Sunblock stock (SUN) makes 10% in a sunny year. Loses 2% in a rainy year.
Umbrella stock (RAIN) loses 2% in a sunny year. Makes 2% in a rainy year.
- The year is 50% to be sunny.
- The risk-free rate is 0%
A few things to think about
- SUN has a higher expected return and Sharpe than RAIN
- We can see the stocks have -1 correlation
- There is an arbitrage. You can put 50% into each stock and earn 4% in sunny years and 0% in rainy years for an EV of +2% on the portfolio
What can we expect?
The market prices of these stocks will adjust.
Let’s keep it simple and presume:
- SUN’s price stays constant. Its returns characteristics are unchanged.
- RAIN’s price is to be bid up so it returns only 1% in a rainy year and loses 3% in a sunny year. Note that RAIN’s expected value is now -1% per year instead of zero.
Why would the market bid that much?
This is the subject of my latest post, You Don’t See The Whole Picture. (Link)
Expect to find:
- A simple math example to show how the diversification benefits of an asset can benefit a portfolio EVEN if the asset has a negative expected return
- Examples from the market-making and option trading worlds which describe the “supply chain of edge”. When you see prices that don’t make sense it’s possible you don’t see the info embedded in a higher link in the chain. Whether that’s due to analytical or structural limitations, incentives, or something else is a question you need to consider.
Some Musings I Left Out
If I felt comfortable larping as an actual businessperson I might have included a few more thoughts in the post:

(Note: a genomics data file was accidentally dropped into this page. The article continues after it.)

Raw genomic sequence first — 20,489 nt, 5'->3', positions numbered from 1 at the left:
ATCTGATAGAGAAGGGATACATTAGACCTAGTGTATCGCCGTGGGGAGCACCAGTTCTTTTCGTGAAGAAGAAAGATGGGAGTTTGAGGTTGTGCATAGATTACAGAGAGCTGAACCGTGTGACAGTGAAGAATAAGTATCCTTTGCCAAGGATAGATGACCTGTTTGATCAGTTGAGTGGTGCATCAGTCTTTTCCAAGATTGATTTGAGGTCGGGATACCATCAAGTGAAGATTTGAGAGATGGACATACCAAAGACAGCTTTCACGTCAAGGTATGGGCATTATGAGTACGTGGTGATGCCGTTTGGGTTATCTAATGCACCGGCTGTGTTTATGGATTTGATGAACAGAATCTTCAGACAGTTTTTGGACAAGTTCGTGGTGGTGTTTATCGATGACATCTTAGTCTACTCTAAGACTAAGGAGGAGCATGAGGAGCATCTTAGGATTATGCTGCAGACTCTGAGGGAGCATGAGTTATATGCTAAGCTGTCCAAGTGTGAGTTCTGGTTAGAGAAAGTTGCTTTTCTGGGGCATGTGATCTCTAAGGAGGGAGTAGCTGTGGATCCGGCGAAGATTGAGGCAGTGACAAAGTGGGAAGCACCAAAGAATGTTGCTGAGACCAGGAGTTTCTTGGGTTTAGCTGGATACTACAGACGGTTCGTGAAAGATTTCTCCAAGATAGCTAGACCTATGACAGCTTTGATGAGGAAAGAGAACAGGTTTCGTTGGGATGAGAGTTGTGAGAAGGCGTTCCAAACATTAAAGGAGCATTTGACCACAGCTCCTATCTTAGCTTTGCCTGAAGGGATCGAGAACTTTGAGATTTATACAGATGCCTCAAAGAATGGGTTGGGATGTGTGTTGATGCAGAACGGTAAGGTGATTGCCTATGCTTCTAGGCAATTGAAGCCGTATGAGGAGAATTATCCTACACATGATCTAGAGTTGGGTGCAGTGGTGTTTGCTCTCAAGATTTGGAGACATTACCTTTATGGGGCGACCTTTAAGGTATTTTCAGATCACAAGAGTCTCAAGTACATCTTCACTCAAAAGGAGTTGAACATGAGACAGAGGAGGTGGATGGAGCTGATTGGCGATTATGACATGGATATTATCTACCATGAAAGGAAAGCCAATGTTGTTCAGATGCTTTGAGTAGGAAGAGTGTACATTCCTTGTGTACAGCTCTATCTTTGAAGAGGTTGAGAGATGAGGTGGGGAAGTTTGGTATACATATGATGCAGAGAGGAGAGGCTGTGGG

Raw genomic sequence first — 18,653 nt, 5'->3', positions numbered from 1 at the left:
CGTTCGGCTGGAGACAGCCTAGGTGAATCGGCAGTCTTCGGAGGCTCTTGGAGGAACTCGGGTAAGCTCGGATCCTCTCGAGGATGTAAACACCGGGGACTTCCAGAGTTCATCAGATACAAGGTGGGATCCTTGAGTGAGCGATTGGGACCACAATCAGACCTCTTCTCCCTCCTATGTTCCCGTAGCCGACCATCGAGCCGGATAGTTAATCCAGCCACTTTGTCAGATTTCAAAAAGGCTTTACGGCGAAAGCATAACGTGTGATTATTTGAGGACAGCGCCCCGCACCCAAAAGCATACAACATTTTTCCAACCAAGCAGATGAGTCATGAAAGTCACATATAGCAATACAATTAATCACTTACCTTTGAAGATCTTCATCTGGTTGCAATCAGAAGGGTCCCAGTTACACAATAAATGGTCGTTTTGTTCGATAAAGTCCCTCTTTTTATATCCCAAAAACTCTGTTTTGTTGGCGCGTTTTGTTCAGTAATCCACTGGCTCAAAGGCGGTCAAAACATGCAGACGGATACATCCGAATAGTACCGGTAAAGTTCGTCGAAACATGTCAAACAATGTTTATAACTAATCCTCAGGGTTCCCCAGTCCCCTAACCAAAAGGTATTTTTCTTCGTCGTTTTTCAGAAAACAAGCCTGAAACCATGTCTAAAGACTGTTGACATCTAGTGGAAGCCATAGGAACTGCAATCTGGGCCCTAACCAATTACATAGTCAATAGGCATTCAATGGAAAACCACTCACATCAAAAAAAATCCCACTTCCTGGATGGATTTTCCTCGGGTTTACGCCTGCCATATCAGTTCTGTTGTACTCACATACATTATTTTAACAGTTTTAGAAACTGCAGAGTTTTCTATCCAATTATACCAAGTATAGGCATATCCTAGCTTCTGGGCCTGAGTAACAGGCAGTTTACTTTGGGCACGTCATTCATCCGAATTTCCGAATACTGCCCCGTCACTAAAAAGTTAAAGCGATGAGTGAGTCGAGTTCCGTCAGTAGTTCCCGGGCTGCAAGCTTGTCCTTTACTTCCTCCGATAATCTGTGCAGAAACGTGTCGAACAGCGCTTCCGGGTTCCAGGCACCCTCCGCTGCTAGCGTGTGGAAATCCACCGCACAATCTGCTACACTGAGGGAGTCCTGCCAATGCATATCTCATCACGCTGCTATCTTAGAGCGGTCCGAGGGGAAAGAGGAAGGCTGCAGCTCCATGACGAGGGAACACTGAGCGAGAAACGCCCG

ComplementsFB can pay up for WhatsApp because they are the most efficient buyer. So the price to a bystander, who can’t see Zuckerburg’s dashboard, looks insane. And in fact, in isolation, the price might be insane. But to the party where its value is highest, it can be a bargain.
Disney paid $4b to buy Star Wars rights. It was a win/win for Lucas and Mickey. The synergies lower the effective price.
Sometimes tech giants scoop up small firms as acqui-hires or to leap-frog R&D time/cost. But I imagine sometimes it’s just defense. Kill Simba before he grows up to inherit the Sahara. Once again, the price looks high in isolation but this “strategic buying” is informed by a wider context.
A Lower Bound
The stand-alone value of a business is the intrinsic value of a call option. But, there is a non-zero chance that some combination makes the asset worth even more. An excessive price is a mix of intrinsic and extrinsic. Going further, is it possible the extrinsic premium increases in proportion to connectivity?
Louis Pasteur wasn’t doing R&D at chocolate chip cookie company, but he would have been paid more at a Nabisco than at his local French universities. But they need to find each other.
In a connected world, awash in capital, the DCF of any business in isolation might be just where the bidding starts.
The most practical implication of these ideas is that you are not paid for diversifiable risks, so you incinerate theoretical money when you don’t diversify. This is true regardless of your actual investment performance.
The Diversification Imperative is a reminder of the only free lunch in investing. (Link)
One thought on “DCF As A Lower Bound”
“DCF As A Lower Bound”
LET THE BULL MARKET BEGIN!